be taught efficiently in short lessons, and to be completed by the end
of second grade. Short periods of focused phonics instruction
will give your children more time to practice reading texts and
In addition, we know that many children
develop their own systems for figuring out how to pronounce
words. If these children need any instruction in phonics, it
need not be the same as for other students. Finally we know that
many children develop much of their knowledge about this system
through reading complete stories.
Reading is not just "sounding out
words." Reading is the process of constructing meaning
through the dynamic interaction between the reader, the book, and the
reading/learning situation. In reading instruction we work
toward developing readers who are independent problem solvers and who
will integrate reading into their lives for information and enjoyment.
Adapted from Wisconsin
Dept. of Public Instruction
Teach your child
to wear their learning like a watch and pull it out whenever he needs
Salt: The Essence of Life:
Salt is an essential component of our daily lives with more than
14,000 known uses. Many of these uses derive from the chemical
properties of sodium and its essential role in human and animal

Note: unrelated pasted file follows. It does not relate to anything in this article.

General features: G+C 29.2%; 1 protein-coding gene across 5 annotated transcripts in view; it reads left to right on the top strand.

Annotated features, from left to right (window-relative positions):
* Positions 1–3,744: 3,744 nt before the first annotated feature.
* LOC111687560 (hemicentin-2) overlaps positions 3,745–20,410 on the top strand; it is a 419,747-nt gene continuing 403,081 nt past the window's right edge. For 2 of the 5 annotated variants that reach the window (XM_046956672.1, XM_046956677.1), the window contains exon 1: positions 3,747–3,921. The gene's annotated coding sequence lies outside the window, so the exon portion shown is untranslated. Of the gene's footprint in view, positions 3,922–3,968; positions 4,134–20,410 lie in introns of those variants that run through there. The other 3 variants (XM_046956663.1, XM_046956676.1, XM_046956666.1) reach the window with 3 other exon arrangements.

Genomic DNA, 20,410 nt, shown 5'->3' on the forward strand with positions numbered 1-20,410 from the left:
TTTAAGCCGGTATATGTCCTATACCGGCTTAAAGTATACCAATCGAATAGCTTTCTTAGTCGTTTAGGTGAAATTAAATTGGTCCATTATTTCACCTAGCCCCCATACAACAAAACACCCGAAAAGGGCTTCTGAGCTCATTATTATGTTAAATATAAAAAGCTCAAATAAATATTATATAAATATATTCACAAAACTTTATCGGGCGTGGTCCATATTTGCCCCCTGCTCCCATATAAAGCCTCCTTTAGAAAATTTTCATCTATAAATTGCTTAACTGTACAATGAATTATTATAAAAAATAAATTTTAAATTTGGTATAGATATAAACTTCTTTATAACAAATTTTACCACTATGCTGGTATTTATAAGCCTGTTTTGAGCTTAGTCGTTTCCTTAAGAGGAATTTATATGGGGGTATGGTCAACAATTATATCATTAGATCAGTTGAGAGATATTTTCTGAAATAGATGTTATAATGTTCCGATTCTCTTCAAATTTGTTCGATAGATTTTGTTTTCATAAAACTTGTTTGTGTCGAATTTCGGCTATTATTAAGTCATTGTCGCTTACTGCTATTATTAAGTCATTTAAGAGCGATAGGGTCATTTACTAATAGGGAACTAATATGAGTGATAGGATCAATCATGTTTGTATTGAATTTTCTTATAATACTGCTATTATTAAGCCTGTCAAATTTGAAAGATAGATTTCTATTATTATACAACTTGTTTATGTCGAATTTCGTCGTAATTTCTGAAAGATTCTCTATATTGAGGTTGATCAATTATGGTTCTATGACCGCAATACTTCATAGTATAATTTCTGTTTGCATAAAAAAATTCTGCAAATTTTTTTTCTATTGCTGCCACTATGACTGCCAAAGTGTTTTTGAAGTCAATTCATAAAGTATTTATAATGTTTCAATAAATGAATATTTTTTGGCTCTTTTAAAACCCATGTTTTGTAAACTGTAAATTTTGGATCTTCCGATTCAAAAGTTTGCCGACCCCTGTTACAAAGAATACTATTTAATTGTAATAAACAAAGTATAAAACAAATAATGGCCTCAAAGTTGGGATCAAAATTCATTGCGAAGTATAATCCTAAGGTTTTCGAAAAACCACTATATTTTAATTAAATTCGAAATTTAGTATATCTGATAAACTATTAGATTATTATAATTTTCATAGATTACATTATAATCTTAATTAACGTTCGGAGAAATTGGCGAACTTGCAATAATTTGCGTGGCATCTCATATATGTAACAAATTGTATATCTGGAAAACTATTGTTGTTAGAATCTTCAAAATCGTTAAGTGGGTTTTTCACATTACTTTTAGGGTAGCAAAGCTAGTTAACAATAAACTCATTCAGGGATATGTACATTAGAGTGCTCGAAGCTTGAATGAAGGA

nutrition. Salt, thus, can be used to illustrate -- and teach
-- principles of chemistry, biology, geology, history and economics,
among others. http://www.saltinstitute.org/Education-Center/High-school-teachers
Optics and You: This
is a science curriculum package being developed for teachers,
students, and parents. The activities are designed to promote the
asking and answering of questions related to light, color, and optics.
The program begins with basic information about lenses, shadows,
prisms, and color, leading up to the use of sophisticated instruments
scientists use to help them understand the world. The goal of Science,
Optics and You is for students to acquire the skills with which they
can do microscopic analysis of a variety of samples in multiple ways.
Global Warning, Kids
Site: Earth has warmed by about
1ļF over the past 100 years. But why? And how? Well, scientists are
not exactly sure. The Earth could be getting warmer on its own, but
many of the world's leading climate scientists think that things
people do are helping to make the Earth warmer. http://www.epa.gov/globalwarming/kids/index.html
The History of Ballooning:
The caged duck looked down as terra firma slowly drifted away. Above
the duck, a balloon, constructed of paper and fabric, provided the
lift necessary to carry aloft the duck and its companions, a sheep and
a rooster. This Nova site offers a fascinating picture of early
The Education Department at The National WWII Museum is provided to
help students learn more about WWII and to learn about how WWII has
helped shape the world we live in today. The generation of
Americans who came to adulthood during the 1930s grew up in a world
shadowed by extraordinary economic and military threats.
Leo the Lion:
Leo, the Lion, is a very majestic feline. This constellation is easy
to find because his head looks like a backward question mark with the
bright star Regulus at the bottom. Leo is also close to the Big
Dipper, which you may have already seen.
the last of summer!
From the Knowledge HQ Staff